In order to be prepared to take action in these difficult situations, emergency teams in France are already participating in full-scale role-play exercises and training with CPR manikins that realistically simulate firearm injuries and fractures of all types. Although indispensable, these drills often focus on learning technical procedures and do not help the teams develop a collective awareness of the situation. Moreover, these simulation tools do not integrate the emotional burden on emergency personnel trying to do their jobs in a context as harrowing as war or a terrorist attack. “The simulation software programs currently available put the emphasis on triage according to the severity of the victims’ injuries,” Lourdeaux notes. “The relational side of team management is rarely taken into account, even though it is often essential  for dispensing medical care in a crisis situation.”

In order to incorporate these aspects into their future simulator, the members of the VICTEAMS project are studying the real-life experiences of the Paris fire brigade and the military doctors of the École du Val-de-Grâce: building fires in Paris, attacks on military convoys in Mali and Afghanistan, the terrorist attacks of January and November 2015, etc. This information is combined with the practical and theoretical knowledge of human psychology supplied by the LIMSI,3 and that of learning and the development of professional skills provided by the IRBA.4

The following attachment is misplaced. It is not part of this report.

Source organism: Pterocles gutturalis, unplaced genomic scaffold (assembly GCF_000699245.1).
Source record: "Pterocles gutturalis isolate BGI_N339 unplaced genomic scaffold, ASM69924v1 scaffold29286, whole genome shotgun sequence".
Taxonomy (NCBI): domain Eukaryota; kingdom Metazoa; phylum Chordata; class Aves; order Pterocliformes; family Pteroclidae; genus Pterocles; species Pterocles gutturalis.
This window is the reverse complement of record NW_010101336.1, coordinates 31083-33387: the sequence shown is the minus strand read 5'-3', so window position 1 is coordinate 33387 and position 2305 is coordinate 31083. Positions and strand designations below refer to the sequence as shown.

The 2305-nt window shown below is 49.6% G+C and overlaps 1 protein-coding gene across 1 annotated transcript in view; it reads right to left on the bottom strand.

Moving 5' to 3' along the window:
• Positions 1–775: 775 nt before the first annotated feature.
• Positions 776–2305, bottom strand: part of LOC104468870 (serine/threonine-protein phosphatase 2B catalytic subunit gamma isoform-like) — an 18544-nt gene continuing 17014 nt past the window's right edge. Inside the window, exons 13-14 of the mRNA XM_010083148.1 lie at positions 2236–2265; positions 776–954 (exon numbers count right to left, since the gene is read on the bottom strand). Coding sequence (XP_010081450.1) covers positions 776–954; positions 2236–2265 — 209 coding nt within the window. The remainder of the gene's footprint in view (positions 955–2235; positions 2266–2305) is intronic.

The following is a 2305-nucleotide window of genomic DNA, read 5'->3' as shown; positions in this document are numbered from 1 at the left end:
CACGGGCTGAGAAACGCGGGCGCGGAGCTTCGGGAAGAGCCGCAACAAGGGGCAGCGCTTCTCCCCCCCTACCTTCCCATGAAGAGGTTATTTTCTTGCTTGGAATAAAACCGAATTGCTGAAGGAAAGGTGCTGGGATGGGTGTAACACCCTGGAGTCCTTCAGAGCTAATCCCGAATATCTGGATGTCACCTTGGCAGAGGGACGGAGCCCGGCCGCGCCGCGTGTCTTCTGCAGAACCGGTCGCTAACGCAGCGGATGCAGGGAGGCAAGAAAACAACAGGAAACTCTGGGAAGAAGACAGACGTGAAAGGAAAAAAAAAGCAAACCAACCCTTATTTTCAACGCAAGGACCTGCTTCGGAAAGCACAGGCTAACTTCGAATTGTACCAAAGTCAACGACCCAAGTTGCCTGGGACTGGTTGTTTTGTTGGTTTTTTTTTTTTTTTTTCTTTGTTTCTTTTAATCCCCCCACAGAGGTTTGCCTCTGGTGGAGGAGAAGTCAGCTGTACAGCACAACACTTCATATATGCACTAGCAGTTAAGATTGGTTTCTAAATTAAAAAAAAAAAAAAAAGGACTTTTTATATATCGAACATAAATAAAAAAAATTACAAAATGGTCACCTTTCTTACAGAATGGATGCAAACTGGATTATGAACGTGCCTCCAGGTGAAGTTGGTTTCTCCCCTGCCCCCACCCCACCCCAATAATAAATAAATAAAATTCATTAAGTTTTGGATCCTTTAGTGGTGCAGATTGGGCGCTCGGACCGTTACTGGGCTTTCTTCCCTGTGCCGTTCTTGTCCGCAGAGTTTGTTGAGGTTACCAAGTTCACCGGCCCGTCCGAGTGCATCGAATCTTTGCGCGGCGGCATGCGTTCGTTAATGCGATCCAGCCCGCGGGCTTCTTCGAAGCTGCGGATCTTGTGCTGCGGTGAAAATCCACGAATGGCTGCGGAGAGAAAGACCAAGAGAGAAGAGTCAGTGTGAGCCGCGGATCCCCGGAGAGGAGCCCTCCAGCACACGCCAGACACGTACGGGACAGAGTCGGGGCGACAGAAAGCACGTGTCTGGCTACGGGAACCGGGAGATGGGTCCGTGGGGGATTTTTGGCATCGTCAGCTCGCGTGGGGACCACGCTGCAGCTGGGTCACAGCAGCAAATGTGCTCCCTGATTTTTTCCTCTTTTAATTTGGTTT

A virtual environment with a human face

The researchers must then translate this body of data into computer language, a painstaking task that has been broken down into different modules. Some of these involve mathematical models to describe the activity of each member of an emergency medical team. Others seek to determine the non-technical capacities—like leadership and cooperation—to be included in the training of personnel, and to define psychological profiles that can encompass the range of feelings experienced by first responders taking action in an emergency. The consequences of stress on the cognitive abilities of the various individuals present (nurses, doctors, the injured, etc.) are also among the parameters that the researchers need to encode using algorithms. All of these modules will make the simulator’s virtual characters behave as realistically as possible. These avatars, whose biomechanical modeling has been entrusted to the researchers at the CEA-List, will assume the roles of both medical personnel and patients.